A few blocks away, a carriage house behind an historic Victorian home at 314 W. Main St. has been up for sale since June. The owners are asking $2.9 million for the property, said real estate broker Shael Johnson of Rich Wagar Associates. The property owners took the historic Elijah (No! I think this is the Elias [Sara]) House through the citys historic lot-split process, sold the main house and kept the 4,500-square-foot carriage house as their primary residence. It includes a one-bedroom apartment on the top floor, and the main level is rented out to an interior decorator.A couple of doors down, another Victorian home is up for sale at 332 W. Main St. The 2,350-square-foot home has been listed for the past six months at $2.9 million, said Steve Walker, a broker with Leverich & Carr. The HPC already has given approval for the property owner to remove the non-historic back portion of the building and replace it with two condominiums.It will still look like a Victorian but will be new, Walker said of the current plans. It wouldnt look like some new add-on.Owned by Alice Brien, the historically designated home is unoccupied. It used to be owned by Gary Feldman and was used as a real estate office.Walker said there has been a fair amount of interest from people who were looking to use the home as office space.At $1,274 per square foot, the property should appeal to business owners who cant find affordable space in the commercial core of Aspen, Walker said.If you look at the costs, [Main Street] is becoming pretty attractive, he said. Rents are so high, and they are getting higher … In our world, thats a pretty good price.Farther to the west, the sale of 518 W. Main St. will be a bit more complicated. Real estate broker Bill Stirling is selling a one-half interest in the property for $1.6 million. The catch is that the property is embroiled in a legal dispute between two owners.City of Aspen: maintaining Main with careIts not just developers reinvesting in Aspens historic street. The city of Aspen is pouring money and attention into Main Street with sidewalk improvements, as well as monitoring aging cottonwood trees that have lined the road for nearly 100 years.Two blocks between Fifth and Seventh streets on the south side of Main Street do not have sidewalks, forcing pedestrians to walk either in the street or in front yards, which is virtually impossible during the winter.This summer, the city of Aspen will spend $500,000 to install sidewalks along those two blocks.Were hoping to get this done by the end of the year, said City Engineer Trish Aragon.She added that preliminary research is under way to install a crosswalk on the west end of Main Street, in front of the popular Hickory House restaurant.Possibly one of the most endearing aspects of Main Street is its long arcade of cottonwood trees. But just as the uses have changed and will continue to change on Main Street, so will the natural landscape.Chris Forman, the citys forester, said there are 25 cottonwood trees that are more than 30 inches in diameter from Seventh Street to Original Curve. He estimates those trees are between 60 and 80 years old, and near the end of their lives. Seven of them are being closely monitored for their health, safety and disease.They certainly are candidates for not hanging around for another 10 years, he said. Well keep them around until they are no longer an asset but a liability.Forman said the city has a plan for Main Streets trees, which include planting new trees to preserve the canopy.Weve been preparing for our loss of that canopy, Forman said. There are 63 cottonwood trees that are between 12 and 28 inches in diameter and 88 trees under 10 inches in diameter along Main Street.Thats quite a substantial number of trees that will produce a large canopy for years to come, but it will change over time with the next generation of trees.Keeping the characterPerhaps the most unique aspect of Main Street is that it still reflects Aspens history while serving the todays purposes.Its interesting that there are different eras representing Main Street, said Sara Adams, the citys historic preservation planner. And thats not by coincidence. Main Street has been designated a historic district to preserve its character while still accommodating compatible changes.Dozens of Main Street structures are historic landmarks and have stringent regulations about what can be altered. Other buildings along Main Street are considered non contributing and can be changed as long as they meet the citys design guidelines, which consider building materials, mass and scale, and architectural style.They dont have to mimic the buildings. New buildings can look like they do today, but they have to incorporate the same building materials used historically, Bendon said.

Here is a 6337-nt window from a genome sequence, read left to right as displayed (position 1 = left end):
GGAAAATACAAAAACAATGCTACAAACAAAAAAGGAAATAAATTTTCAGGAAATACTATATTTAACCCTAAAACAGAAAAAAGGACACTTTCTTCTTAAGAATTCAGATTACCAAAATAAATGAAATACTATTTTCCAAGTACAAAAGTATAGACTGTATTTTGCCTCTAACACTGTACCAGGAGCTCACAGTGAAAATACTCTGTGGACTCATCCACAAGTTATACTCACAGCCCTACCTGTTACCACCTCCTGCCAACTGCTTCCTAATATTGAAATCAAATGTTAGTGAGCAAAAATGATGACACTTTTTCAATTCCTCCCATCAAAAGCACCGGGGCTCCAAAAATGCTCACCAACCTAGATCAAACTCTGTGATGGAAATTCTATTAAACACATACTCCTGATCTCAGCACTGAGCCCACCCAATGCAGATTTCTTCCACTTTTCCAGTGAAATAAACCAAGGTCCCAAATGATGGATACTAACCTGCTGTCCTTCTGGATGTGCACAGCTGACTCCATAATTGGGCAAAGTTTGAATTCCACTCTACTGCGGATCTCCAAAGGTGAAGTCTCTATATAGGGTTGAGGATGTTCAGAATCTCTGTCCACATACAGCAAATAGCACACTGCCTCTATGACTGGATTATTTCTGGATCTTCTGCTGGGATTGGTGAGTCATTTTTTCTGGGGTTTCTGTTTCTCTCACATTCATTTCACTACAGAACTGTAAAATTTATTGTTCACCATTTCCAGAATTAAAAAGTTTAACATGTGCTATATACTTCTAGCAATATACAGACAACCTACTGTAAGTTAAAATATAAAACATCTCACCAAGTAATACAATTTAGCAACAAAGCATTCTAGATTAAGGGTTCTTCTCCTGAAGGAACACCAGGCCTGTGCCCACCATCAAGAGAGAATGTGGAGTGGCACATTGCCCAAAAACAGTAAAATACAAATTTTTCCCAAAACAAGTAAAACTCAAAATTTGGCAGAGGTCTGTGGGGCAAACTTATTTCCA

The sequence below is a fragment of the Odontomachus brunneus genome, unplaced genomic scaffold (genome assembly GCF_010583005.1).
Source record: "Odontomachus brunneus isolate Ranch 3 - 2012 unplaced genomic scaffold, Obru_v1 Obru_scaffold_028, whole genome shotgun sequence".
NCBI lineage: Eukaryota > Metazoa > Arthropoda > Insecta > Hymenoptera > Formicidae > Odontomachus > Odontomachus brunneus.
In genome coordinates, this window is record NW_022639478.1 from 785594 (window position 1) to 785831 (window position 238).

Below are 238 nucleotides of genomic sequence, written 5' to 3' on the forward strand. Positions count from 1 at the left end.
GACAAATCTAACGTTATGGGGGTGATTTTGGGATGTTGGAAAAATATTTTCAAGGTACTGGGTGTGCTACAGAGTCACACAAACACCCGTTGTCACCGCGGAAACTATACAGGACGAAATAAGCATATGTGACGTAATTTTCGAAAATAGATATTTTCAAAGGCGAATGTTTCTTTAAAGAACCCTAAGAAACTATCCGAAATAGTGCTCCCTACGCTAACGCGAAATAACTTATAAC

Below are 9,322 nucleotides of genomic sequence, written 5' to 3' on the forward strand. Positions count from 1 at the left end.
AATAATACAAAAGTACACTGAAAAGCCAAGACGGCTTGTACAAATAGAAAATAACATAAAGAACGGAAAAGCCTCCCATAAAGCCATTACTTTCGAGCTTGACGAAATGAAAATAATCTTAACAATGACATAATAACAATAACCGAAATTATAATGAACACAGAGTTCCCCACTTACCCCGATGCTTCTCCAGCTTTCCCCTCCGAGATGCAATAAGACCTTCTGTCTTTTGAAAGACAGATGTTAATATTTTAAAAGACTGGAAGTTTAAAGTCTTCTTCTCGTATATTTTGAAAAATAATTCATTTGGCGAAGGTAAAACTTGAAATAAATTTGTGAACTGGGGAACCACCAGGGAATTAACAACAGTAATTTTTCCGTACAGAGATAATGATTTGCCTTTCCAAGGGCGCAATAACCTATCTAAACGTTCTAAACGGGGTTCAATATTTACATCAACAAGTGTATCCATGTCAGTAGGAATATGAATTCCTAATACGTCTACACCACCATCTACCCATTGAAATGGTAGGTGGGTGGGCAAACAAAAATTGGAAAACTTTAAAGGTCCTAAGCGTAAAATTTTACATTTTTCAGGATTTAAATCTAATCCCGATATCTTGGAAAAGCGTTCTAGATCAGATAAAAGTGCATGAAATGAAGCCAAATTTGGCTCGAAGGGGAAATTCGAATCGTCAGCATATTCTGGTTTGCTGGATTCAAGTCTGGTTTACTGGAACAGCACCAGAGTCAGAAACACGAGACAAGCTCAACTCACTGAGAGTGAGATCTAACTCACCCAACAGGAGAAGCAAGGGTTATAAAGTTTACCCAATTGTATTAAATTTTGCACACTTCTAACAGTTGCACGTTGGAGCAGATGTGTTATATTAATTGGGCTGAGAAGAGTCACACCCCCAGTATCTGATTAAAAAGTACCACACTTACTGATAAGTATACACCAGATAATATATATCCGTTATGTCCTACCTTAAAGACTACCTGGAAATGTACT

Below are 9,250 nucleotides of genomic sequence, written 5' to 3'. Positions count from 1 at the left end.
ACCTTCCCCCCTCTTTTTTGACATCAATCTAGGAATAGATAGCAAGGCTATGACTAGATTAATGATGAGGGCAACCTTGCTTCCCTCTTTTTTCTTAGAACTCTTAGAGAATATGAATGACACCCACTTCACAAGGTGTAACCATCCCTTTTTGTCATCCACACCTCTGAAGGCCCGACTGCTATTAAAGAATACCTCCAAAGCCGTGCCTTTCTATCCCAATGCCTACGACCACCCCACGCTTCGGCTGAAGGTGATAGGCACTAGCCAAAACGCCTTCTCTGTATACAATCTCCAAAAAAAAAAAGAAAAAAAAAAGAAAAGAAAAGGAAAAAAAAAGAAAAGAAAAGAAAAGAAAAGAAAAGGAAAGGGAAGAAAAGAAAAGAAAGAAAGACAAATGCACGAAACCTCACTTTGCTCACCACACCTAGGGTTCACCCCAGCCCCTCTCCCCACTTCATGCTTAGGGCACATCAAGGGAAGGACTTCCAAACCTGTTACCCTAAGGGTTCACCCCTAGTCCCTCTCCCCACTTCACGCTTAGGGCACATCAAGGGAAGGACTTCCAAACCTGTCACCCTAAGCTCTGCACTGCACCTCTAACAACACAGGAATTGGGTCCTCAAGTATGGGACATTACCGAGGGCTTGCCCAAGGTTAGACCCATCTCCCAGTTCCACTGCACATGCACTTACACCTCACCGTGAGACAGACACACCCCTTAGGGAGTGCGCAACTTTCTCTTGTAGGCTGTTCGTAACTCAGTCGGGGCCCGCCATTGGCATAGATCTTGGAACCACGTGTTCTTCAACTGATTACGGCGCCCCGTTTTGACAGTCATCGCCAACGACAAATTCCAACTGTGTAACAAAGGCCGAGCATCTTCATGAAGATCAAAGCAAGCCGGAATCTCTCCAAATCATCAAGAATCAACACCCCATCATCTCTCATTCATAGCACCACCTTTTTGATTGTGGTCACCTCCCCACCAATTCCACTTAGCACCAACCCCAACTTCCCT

The predominant use of wood clapboard and shingle siding is considered an important historical feature of Main Street. The citys guidelines require that new buildings should appear similar to the traditional ones.Protecting the visual continuity and rhythm is a central theme in the historic guidelines, which address everything from roof pitches to building sizes to their orientation toward the street. Main Street always has been considered the outskirts of town, but it has evolved over time to accommodate a host of commercial, retail and office uses.Its just like the rest of town, it adapts to whatever the conditions are, or whatever developers can get away with, Fredrick said. And thats not much since city regulations appear to favor commercial uses over residential development. I think the citys intent is to maximize commercial uses on Main Street, said Johnson of Rich Wagar Associates. They [discourage] residential by not allowing as much to be built as